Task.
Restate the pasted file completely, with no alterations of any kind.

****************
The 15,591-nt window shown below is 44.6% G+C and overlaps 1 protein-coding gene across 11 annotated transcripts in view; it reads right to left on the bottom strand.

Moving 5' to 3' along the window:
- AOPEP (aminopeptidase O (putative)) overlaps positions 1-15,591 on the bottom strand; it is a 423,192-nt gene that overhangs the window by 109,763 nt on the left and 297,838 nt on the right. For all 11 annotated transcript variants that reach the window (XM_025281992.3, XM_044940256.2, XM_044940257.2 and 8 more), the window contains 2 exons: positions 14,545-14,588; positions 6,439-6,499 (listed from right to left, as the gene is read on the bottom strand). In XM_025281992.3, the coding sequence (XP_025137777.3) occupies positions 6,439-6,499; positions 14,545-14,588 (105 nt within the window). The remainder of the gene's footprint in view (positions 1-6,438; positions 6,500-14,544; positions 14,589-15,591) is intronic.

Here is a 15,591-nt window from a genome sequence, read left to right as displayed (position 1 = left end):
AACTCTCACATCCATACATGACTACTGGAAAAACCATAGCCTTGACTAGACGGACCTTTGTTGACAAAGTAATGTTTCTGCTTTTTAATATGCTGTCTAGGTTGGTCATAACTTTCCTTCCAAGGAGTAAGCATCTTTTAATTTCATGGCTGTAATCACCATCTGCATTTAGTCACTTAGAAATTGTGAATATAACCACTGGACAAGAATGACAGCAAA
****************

The 15,591-nt window shown below is 44.6% G+C and overlaps 1 protein-coding gene across 11 annotated transcripts in view; it reads right to left on the bottom strand.

Moving 5' to 3' along the window:
- AOPEP (aminopeptidase O (putative)) overlaps positions 1-15,591 on the bottom strand; it is a 423,192-nt gene that overhangs the window by 109,763 nt on the left and 297,838 nt on the right. For all 11 annotated transcript variants that reach the window (XM_025281992.3, XM_044940256.2, XM_044940257.2 and 8 more), the window contains 2 exons: positions 14,545-14,588; positions 6,439-6,499 (listed from right to left, as the gene is read on the bottom strand). In XM_025281992.3, the coding sequence (XP_025137777.3) occupies positions 6,439-6,499; positions 14,545-14,588 (105 nt within the window). The remainder of the gene's footprint in view (positions 1-6,438; positions 6,500-14,544; positions 14,589-15,591) is intronic.

Here is a 15,591-nt window from a genome sequence, read left to right as displayed (position 1 = left end):
AACTCTCACATCCATACATGACTACTGGAAAAACCATAGCCTTGACTAGACGGACCTTTGTTGACAAAGTAATGTTTCTGCTTTTTAATATGCTGTCTAGGTTGGTCATAACTTTCCTTCCAAGGAGTAAGCATCTTTTAATTTCATGGCTGTAATCACCATCTGCATTTAGTCACTTAGAAATTGTGAATATAACCACTGGACAAGAATGACAGCAAA